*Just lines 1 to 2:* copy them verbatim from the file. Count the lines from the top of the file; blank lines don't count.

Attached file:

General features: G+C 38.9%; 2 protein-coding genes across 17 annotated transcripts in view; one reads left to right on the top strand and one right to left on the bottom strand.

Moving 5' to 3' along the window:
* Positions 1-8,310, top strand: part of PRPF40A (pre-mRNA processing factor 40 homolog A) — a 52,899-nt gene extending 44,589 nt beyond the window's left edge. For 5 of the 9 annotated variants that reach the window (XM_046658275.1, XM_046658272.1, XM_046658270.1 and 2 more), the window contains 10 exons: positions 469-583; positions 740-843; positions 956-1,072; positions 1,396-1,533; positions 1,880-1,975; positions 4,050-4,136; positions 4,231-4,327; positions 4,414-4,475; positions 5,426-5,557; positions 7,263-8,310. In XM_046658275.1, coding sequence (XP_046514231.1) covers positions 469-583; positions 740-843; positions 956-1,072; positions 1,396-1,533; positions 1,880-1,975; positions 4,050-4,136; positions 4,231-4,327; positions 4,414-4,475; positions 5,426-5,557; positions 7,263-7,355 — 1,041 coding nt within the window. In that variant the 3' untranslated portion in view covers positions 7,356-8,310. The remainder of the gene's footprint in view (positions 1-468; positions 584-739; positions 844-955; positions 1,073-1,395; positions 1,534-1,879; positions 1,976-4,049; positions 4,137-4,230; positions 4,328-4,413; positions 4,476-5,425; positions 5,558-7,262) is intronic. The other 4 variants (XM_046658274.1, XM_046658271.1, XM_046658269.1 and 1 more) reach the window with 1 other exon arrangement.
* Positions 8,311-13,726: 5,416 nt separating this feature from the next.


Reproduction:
General features: G+C 38.9%; 2 protein-coding genes across 17 annotated transcripts in view; one reads left to right on the top strand and one right to left on the bottom strand.

Moving 5' to 3' along the window: